The Wisconsin Court of Appeals held on March 30 that the procedural bar of State v. Escalona-Naranjo, 185 Wis.2d 168, 517 N.W.2d 157 (1994), may be applied when a prior appeal was processed under the no merit procedures of Rule 809.32.
Christopher G. Tillman pleaded no contest to three counts of first-degree recklessly endangering safety while armed, one count of second-degree recklessly endangering safety, and one count of possession of a firearm, and the State dismissed the habitual offender allegations. Racine County Circuit Court Judge Emmanuel Vuvunas sentenced Tillman to 29 years in prison.
The charges arose out of an armed robbery and street chase during which Tillman fired a gun at the robbery victim, and one other person.
Tillman filed a timely Notice of Intent to Pursue Postconviction Relief, and his appointed counsel filed a Notice of Appeal indicating that he anticipated filing a no merit report pursuant to Rule 809.32. Counsel filed a no merit report, addressing whether there was any basis for Tillman to withdraw his pleas, and whether the trial court properly exercised its sentencing discretion.
Tillman filed a response, questioning whether there was a factual basis for his pleas. In an unpublished slip opinion, the court of appeals concluded there were no arguably meritorious issues for appeal, and affirmed the judgment of conviction.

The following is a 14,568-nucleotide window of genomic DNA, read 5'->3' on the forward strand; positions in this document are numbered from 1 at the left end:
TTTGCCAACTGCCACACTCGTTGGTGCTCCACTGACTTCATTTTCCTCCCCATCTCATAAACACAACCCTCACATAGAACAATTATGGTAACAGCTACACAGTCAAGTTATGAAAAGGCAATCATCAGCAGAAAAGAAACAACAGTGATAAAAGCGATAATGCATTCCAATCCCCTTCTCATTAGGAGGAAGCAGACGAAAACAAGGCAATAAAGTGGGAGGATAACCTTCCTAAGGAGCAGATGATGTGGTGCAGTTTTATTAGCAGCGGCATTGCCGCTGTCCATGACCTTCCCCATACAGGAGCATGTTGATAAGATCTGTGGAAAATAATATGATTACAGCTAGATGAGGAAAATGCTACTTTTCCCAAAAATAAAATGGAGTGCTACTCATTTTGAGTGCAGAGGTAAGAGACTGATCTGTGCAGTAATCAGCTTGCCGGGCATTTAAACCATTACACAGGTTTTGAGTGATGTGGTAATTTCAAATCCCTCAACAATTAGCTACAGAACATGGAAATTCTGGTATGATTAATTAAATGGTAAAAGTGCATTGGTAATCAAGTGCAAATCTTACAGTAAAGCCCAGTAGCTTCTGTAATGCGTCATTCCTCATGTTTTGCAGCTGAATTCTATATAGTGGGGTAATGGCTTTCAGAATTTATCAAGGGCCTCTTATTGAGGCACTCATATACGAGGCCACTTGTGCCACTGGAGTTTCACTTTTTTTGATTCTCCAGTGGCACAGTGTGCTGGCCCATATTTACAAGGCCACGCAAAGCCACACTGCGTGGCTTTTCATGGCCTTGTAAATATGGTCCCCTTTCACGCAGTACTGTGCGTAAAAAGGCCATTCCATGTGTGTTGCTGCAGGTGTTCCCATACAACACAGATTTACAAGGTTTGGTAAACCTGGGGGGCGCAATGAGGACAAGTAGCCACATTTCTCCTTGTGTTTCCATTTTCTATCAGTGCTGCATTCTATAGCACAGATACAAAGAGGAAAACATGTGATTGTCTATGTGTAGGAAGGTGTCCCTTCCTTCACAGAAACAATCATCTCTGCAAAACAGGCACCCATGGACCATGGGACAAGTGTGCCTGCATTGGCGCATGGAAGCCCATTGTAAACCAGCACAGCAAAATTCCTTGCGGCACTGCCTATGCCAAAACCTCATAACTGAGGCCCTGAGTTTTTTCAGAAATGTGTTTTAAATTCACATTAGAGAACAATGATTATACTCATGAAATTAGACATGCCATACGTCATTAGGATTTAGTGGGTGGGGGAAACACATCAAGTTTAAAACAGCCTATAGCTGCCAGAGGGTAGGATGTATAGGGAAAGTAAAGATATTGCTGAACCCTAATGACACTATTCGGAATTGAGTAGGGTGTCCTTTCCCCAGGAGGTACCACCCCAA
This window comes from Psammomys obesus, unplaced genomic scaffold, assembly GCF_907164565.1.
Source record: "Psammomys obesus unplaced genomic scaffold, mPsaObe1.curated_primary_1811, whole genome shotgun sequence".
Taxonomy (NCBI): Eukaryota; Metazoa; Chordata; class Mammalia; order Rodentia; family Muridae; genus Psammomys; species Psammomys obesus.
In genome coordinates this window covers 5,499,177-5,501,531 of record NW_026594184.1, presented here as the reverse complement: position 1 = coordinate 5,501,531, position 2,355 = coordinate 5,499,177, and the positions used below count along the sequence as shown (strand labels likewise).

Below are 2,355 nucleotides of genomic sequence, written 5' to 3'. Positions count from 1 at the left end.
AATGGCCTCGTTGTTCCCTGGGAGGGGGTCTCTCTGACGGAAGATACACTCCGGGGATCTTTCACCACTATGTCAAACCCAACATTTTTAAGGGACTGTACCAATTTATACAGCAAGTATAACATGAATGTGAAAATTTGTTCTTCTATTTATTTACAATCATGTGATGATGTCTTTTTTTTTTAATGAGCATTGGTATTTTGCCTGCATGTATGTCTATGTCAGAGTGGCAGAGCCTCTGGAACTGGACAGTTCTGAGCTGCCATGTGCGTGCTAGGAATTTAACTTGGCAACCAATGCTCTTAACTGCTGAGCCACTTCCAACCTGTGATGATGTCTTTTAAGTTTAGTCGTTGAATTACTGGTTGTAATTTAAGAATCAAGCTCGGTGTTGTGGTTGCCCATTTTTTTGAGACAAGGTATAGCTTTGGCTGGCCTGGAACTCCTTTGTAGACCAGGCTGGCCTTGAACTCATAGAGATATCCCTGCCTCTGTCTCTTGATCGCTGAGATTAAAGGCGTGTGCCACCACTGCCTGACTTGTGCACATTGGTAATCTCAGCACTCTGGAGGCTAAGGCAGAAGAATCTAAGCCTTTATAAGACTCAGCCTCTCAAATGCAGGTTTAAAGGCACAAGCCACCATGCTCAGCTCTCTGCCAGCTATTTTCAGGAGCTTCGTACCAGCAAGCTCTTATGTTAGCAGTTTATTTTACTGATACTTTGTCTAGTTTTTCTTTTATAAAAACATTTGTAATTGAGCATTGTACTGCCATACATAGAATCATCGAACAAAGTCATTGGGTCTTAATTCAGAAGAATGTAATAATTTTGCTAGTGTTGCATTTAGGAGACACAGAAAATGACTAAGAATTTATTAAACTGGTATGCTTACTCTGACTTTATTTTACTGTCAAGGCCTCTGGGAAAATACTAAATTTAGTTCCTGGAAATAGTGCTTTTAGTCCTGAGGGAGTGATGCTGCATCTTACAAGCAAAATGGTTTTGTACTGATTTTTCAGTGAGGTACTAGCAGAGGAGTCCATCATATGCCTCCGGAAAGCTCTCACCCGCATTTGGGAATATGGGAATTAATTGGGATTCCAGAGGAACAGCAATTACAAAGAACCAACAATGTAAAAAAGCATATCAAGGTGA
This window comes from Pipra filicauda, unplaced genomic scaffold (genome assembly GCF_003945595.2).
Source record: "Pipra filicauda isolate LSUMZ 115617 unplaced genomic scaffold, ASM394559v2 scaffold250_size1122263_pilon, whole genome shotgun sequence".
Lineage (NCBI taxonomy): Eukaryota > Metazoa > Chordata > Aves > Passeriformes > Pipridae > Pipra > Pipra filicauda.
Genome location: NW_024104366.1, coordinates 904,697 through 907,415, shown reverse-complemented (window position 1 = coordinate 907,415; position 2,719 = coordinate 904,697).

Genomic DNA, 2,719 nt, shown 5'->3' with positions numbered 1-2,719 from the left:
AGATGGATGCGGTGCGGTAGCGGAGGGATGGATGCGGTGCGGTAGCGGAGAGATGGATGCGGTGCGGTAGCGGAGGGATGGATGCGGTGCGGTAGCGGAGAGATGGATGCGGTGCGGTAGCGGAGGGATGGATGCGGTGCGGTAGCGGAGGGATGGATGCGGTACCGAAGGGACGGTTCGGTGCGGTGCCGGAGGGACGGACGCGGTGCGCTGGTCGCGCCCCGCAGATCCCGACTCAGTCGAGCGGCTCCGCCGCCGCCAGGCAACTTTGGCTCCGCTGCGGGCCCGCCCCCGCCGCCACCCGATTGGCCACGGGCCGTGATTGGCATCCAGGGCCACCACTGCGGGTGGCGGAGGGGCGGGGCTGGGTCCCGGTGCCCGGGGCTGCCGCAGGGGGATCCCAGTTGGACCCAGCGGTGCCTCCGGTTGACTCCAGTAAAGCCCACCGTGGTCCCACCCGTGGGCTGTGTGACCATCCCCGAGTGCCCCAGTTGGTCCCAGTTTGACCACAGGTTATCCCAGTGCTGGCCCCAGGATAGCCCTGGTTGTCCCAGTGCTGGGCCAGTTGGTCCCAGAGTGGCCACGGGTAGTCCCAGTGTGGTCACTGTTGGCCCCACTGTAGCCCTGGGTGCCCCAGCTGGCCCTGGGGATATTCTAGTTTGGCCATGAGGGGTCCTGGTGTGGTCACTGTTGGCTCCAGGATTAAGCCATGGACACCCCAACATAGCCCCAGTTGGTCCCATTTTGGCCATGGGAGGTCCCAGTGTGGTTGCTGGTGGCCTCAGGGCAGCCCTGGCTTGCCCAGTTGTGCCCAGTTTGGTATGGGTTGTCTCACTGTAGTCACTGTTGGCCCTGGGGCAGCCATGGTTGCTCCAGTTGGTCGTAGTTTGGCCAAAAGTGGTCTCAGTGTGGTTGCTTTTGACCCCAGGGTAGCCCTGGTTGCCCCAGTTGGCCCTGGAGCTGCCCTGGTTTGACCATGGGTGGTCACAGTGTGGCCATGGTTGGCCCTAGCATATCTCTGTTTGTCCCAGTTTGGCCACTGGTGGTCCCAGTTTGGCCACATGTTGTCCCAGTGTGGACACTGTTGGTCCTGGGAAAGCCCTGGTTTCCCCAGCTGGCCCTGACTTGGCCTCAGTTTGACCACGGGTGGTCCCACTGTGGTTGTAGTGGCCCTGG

Acting pro se, Tillman filed a postconviction motion, seeking sentence modification on the grounds that the State improperly charged him as a repeater. The trial court denied the motion, and Tillman appealed. The court of appeals again affirmed, in a summary order, because Tillman was not actually convicted as a repeater.
Tillman then filed another postconviction motion, seeking to vacate his sentence on double jeopardy grounds. Judge Allan B. Torhorst addressed the merits, but denied the motion without a hearing. Tillman appealed, and the court of appeals affirmed in a decision by Judge Neal P. Nettesheim.
What the court held
Case: State of Wisconsin v. Christopher G. Tillman, No. 04-0966.
Issues: Does the procedural bar of Escalona-Naranjo apply when a prior appeal was processed under no merit procedures?
Holding: Yes. A no merit appeal bars subsequent appeals which raise the same issues or other issue that could have been previously raised.
Counsel: Christopher Tillman, pro se, for appellant; Robert S. Flancher, Racine; Warren D. Weinstein, Madison, for respondent.
The court agreed with the State instead that Escalona-Naranjo applies to no-merit appeals, and that Tillman’s claims are therefore barred.
The court noted, "in some facets, the no-merit procedure affords a defendant greater scrutiny of a trial court record and greater opportunity to respond than in a conventional appeal. As with a conventional appeal, appellate counsel examines the trial court record for potential appellate issues. However, the defendant in a conventional appeal does not receive the benefit of a skilled and experienced appellate court also examining the record for issues of arguable merit. Instead, the court’s role in a conventional appeal is limited to addressing the issues briefed by appellate counsel. Nor, as a general rule, is the defendant in a conventional appeal permitted to separately weigh in by raising objections to counsel’s brief or by raising additional issues. Contrast the no merit process which allows the defendant to respond to appellate counsel’s no merit report. As noted earlier, the no merit process ‘necessarily implicates the merits of an appeal’ because the premise of appellate counsel’s motion to withdraw following the filing of the no merit report ‘is that the appeal is frivolous.’"